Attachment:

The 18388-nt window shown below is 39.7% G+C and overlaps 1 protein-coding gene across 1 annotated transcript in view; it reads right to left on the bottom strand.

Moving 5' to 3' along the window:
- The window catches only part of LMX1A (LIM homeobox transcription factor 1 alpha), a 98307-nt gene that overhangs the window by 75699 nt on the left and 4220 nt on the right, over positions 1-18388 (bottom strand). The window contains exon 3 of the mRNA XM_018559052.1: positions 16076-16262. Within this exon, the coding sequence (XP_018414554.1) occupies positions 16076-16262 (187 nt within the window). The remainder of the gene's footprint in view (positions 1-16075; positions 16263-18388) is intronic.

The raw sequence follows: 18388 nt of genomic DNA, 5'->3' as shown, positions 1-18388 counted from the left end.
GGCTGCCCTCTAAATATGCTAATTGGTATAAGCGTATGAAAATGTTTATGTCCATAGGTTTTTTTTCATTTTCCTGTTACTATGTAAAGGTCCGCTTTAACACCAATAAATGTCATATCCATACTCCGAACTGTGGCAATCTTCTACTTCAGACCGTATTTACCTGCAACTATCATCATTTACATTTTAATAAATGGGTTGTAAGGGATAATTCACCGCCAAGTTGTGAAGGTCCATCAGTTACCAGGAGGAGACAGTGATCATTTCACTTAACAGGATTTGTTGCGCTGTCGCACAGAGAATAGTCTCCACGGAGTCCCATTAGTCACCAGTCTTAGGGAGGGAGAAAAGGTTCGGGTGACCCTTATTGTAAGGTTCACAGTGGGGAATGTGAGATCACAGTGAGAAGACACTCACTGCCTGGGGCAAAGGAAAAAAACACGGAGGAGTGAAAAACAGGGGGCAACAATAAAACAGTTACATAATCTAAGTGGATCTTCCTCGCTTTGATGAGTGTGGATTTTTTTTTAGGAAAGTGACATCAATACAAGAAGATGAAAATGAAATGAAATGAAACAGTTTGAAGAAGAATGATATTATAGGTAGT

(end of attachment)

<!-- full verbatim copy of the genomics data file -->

The 18388-nt window shown below is 39.7% G+C and overlaps 1 protein-coding gene across 1 annotated transcript in view; it reads right to left on the bottom strand.

Moving 5' to 3' along the window:
- The window catches only part of LMX1A (LIM homeobox transcription factor 1 alpha), a 98307-nt gene that overhangs the window by 75699 nt on the left and 4220 nt on the right, over positions 1-18388 (bottom strand). The window contains exon 3 of the mRNA XM_018559052.1: positions 16076-16262. Within this exon, the coding sequence (XP_018414554.1) occupies positions 16076-16262 (187 nt within the window). The remainder of the gene's footprint in view (positions 1-16075; positions 16263-18388) is intronic.

The raw sequence follows: 18388 nt of genomic DNA, 5'->3' as shown, positions 1-18388 counted from the left end.
GGCTGCCCTCTAAATATGCTAATTGGTATAAGCGTATGAAAATGTTTATGTCCATAGGTTTTTTTTCATTTTCCTGTTACTATGTAAAGGTCCGCTTTAACACCAATAAATGTCATATCCATACTCCGAACTGTGGCAATCTTCTACTTCAGACCGTATTTACCTGCAACTATCATCATTTACATTTTAATAAATGGGTTGTAAGGGATAATTCACCGCCAAGTTGTGAAGGTCCATCAGTTACCAGGAGGAGACAGTGATCATTTCACTTAACAGGATTTGTTGCGCTGTCGCACAGAGAATAGTCTCCACGGAGTCCCATTAGTCACCAGTCTTAGGGAGGGAGAAAAGGTTCGGGTGACCCTTATTGTAAGGTTCACAGTGGGGAATGTGAGATCACAGTGAGAAGACACTCACTGCCTGGGGCAAAGGAAAAAAACACGGAGGAGTGAAAAACAGGGGGCAACAATAAAACAGTTACATAATCTAAGTGGATCTTCCTCGCTTTGATGAGTGTGGATTTTTTTTTAGGAAAGTGACATCAATACAAGAAGATGAAAATGAAATGAAATGAAACAGTTTGAAGAAGAATGATATTATAGGTAGT